Introduction Hypertension is a leading cause of cardiovascular disease, which is the cause of one-third of global deaths and is a primary and rising contributor to the global disease burden. The objective of this systematic review was to determine the prevalence and awareness of hypertension among the inhabitants of Tibet and its association with altitude, using the data from published observational studies.
Methods We conducted electronic searches in Medline, Embase, ISI Web of Science and Global Health. No gender or language restrictions were imposed. We assessed the methodological characteristics of included studies using the Strengthening the Reporting of Observational Studies in Epidemiology (STROBE) criteria. Two reviewers independently determined the eligibility of studies, assessed the methodology of included studies and extracted the data. We used meta-regression to estimate the degree of change in hypertension prevalence with increasing altitude.
Results We identified 22 eligible articles of which eight cross-sectional studies with a total of 16 913 participants were included. The prevalence of hypertension ranged between 23% and 56%. A scatter plot of altitude against overall prevalence revealed a statistically significant correlation (r=0.68; p=0.04). Meta-regression analysis revealed a 2% increase in the prevalence of hypertension with every 100 m increase in altitude (p=0.06). The locations and socioeconomic status of subjects affected the awareness and subsequent treatment and control of hypertension.
Conclusions The results from cross-sectional studies suggest that there is a significant correlation between altitude and the prevalence of hypertension among inhabitants of Tibet. The socioeconomic status of the inhabitants can influence awareness and management of hypertension. Very little research into hypertension has been conducted in other prefectures of Tibet where the altitude is much higher. Further research examining the impact of altitude on blood pressure is warranted.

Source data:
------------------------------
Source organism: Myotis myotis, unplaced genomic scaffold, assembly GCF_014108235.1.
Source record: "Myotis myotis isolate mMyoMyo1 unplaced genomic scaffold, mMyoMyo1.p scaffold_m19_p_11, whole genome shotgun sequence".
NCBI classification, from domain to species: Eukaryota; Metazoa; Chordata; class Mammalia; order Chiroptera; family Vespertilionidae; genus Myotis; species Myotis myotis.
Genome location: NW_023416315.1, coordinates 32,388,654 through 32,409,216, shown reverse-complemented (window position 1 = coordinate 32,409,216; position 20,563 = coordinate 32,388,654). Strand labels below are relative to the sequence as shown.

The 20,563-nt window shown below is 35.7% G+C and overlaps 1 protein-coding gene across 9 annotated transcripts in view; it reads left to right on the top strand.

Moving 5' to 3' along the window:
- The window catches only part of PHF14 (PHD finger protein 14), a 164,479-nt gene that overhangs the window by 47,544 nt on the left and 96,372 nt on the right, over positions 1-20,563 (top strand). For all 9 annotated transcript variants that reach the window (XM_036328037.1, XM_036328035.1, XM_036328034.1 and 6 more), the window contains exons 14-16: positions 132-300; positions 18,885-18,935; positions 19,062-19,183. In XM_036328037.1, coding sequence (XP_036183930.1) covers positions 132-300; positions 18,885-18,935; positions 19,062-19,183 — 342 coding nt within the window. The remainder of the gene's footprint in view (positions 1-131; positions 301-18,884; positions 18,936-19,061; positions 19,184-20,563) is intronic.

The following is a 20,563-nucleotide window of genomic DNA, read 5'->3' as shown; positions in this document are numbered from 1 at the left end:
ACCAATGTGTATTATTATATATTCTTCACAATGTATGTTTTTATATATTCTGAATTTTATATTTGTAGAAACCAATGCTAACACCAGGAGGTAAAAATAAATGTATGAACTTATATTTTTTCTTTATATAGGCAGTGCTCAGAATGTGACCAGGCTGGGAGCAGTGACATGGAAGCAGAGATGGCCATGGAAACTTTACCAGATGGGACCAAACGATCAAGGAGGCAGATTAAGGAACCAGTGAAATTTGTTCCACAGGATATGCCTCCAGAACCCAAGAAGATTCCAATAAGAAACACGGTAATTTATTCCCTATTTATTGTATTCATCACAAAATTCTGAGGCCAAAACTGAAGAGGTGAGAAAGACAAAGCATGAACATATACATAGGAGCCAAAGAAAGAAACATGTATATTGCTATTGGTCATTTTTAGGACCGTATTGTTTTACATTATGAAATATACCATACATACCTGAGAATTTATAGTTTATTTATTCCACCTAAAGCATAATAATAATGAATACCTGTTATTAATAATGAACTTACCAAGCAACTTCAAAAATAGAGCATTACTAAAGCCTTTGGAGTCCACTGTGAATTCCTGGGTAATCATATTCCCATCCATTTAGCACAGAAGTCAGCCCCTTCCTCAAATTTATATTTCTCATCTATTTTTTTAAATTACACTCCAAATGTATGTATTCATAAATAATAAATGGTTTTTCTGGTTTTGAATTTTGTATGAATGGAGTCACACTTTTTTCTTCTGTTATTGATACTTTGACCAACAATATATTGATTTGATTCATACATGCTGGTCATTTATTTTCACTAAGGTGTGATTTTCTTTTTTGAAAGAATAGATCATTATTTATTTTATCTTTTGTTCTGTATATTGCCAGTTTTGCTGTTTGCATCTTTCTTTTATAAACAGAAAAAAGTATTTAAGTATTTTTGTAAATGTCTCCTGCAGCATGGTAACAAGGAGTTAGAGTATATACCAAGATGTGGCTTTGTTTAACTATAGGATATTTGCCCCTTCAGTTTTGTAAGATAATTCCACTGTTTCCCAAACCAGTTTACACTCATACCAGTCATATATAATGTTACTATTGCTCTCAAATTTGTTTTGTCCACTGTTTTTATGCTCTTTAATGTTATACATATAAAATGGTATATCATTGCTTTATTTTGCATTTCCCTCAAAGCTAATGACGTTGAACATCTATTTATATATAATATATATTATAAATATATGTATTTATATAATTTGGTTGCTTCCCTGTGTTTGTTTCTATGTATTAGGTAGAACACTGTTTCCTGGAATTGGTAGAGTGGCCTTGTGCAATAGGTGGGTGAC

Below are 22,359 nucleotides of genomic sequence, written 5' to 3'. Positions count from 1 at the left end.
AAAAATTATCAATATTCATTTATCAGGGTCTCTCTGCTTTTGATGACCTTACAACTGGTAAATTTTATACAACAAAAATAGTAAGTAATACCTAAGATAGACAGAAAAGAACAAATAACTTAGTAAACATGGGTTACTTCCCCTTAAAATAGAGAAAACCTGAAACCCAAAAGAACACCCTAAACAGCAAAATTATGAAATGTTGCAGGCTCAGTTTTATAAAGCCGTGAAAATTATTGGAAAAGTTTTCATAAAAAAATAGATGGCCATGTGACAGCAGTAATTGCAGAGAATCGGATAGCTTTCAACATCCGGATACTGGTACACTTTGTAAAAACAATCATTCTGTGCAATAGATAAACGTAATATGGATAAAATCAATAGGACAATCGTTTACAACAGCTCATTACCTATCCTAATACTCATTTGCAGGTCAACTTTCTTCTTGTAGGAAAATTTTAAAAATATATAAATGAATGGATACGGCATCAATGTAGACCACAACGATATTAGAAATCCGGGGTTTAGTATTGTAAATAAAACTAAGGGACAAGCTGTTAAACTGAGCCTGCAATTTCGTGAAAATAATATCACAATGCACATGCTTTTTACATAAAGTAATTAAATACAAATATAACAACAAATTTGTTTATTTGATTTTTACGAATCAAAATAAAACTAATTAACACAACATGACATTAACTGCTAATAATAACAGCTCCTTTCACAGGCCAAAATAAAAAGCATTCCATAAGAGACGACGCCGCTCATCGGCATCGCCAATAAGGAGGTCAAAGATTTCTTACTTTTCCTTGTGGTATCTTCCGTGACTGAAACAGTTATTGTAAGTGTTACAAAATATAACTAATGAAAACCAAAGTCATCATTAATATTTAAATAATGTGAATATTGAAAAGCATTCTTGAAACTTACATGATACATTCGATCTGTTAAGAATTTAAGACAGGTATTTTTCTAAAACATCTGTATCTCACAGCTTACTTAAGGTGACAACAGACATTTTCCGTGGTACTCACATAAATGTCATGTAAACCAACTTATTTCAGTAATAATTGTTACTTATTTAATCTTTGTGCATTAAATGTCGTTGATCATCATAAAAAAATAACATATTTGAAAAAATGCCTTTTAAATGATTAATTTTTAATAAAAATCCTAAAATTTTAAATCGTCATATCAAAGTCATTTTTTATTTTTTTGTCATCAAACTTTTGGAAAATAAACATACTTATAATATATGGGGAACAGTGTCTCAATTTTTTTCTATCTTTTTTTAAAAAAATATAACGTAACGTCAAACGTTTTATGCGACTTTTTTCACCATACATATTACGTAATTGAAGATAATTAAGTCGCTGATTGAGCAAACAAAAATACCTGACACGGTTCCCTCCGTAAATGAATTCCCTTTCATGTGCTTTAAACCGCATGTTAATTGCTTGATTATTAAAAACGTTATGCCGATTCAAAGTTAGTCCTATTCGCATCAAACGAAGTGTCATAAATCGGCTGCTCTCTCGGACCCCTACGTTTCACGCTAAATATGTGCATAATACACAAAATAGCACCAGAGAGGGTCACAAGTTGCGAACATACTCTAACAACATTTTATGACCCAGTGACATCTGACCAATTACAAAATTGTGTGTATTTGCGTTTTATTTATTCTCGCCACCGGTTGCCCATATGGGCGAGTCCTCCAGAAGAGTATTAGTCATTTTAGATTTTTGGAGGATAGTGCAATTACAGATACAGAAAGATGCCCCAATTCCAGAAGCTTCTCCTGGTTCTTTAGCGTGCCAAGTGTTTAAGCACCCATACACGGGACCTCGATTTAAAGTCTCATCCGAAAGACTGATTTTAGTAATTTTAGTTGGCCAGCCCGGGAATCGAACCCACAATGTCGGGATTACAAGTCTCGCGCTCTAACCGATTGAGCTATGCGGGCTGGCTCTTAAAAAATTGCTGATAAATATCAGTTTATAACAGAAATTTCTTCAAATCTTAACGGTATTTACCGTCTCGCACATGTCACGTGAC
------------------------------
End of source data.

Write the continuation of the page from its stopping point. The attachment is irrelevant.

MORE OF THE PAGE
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Hypertension is a leading cause of cardiovascular disease, which is the cause of one-third of global deaths and is a primary and rising contributor to the global disease burden.1
Exposure to hypoxia at high altitude is increasingly being recognised as a risk factor for hypertension.2 ,3 However, studies investigating the relationship between high altitude and hypertension are scarce.4 Because altitude-related hypertension is primarily related to hypoxia, gaining an insight into the hypoxia–hypertension mechanism may help with management of hypoxia-related conditions. This study focused on Central Tibet where there is concentration of inhabitants living in high plateau.
Tibet is known as the ‘Third Pole’ and is one of the highest inhabited areas of the world. The average altitude is 4500 m above sea level. Life expectancy is stated at 67 years old,5 which is lower than Inland China by 8 years.6 However, the leading causes of death in Tibet have not been identified due to an absence of data. In addition, there are no reliable statistical results to illustrate healthcare service coverage, and the general infrastructure such as the condition of roads is still very poor, with severely sick patients often dying on their way to the nearest clinic or hospital due to serious limitations in overall living conditions.